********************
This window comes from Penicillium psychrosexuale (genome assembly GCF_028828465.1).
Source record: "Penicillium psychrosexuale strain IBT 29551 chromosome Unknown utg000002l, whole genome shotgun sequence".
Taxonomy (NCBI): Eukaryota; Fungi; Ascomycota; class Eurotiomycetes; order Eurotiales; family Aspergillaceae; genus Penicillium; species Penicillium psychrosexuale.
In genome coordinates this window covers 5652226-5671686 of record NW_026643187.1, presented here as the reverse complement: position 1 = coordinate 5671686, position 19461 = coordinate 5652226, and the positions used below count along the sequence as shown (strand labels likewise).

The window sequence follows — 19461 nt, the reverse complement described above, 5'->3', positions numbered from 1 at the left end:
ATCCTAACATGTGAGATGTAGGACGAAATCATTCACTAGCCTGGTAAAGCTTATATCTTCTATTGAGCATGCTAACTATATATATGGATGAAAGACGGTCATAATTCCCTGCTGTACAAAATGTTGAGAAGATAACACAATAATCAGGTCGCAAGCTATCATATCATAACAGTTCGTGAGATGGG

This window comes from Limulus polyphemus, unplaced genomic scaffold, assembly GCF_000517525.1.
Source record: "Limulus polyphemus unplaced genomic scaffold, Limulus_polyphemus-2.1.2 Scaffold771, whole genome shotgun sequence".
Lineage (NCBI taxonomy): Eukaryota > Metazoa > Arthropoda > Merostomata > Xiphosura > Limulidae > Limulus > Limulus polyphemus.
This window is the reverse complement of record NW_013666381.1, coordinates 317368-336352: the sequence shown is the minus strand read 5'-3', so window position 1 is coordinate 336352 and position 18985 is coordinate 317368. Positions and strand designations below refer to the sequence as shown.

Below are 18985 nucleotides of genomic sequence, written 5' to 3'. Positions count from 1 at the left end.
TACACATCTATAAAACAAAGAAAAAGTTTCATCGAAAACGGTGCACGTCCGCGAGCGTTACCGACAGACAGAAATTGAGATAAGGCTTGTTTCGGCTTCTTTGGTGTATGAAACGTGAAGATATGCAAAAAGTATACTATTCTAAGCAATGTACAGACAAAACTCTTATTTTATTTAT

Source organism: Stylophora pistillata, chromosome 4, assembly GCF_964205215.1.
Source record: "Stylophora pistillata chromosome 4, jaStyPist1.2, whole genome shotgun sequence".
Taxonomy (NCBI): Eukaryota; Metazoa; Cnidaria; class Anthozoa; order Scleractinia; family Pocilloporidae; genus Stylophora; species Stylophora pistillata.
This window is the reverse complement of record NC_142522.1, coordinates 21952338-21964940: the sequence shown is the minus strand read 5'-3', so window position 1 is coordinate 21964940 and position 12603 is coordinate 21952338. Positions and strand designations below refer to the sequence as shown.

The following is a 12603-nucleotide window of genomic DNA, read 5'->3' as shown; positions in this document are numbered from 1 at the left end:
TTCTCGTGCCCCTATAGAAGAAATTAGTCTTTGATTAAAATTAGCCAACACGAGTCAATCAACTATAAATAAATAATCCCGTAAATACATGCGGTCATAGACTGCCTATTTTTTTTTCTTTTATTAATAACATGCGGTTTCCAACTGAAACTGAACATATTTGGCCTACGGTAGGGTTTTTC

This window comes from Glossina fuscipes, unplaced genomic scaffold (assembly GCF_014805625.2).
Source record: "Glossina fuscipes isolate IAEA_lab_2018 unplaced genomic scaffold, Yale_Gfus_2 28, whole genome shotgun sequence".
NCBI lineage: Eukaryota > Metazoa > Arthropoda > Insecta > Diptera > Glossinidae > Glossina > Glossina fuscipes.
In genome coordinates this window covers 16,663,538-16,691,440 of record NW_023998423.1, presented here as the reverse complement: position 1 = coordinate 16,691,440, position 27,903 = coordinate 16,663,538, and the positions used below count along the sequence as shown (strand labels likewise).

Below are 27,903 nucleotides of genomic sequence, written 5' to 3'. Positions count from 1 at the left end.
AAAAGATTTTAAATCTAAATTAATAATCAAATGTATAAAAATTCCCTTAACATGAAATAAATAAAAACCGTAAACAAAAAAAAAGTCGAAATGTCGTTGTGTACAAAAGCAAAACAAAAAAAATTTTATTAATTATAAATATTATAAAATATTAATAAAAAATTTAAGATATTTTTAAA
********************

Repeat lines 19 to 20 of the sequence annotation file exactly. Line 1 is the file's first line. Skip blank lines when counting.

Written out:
This window comes from Glossina fuscipes, unplaced genomic scaffold (assembly GCF_014805625.2).
Source record: "Glossina fuscipes isolate IAEA_lab_2018 unplaced genomic scaffold, Yale_Gfus_2 28, whole genome shotgun sequence".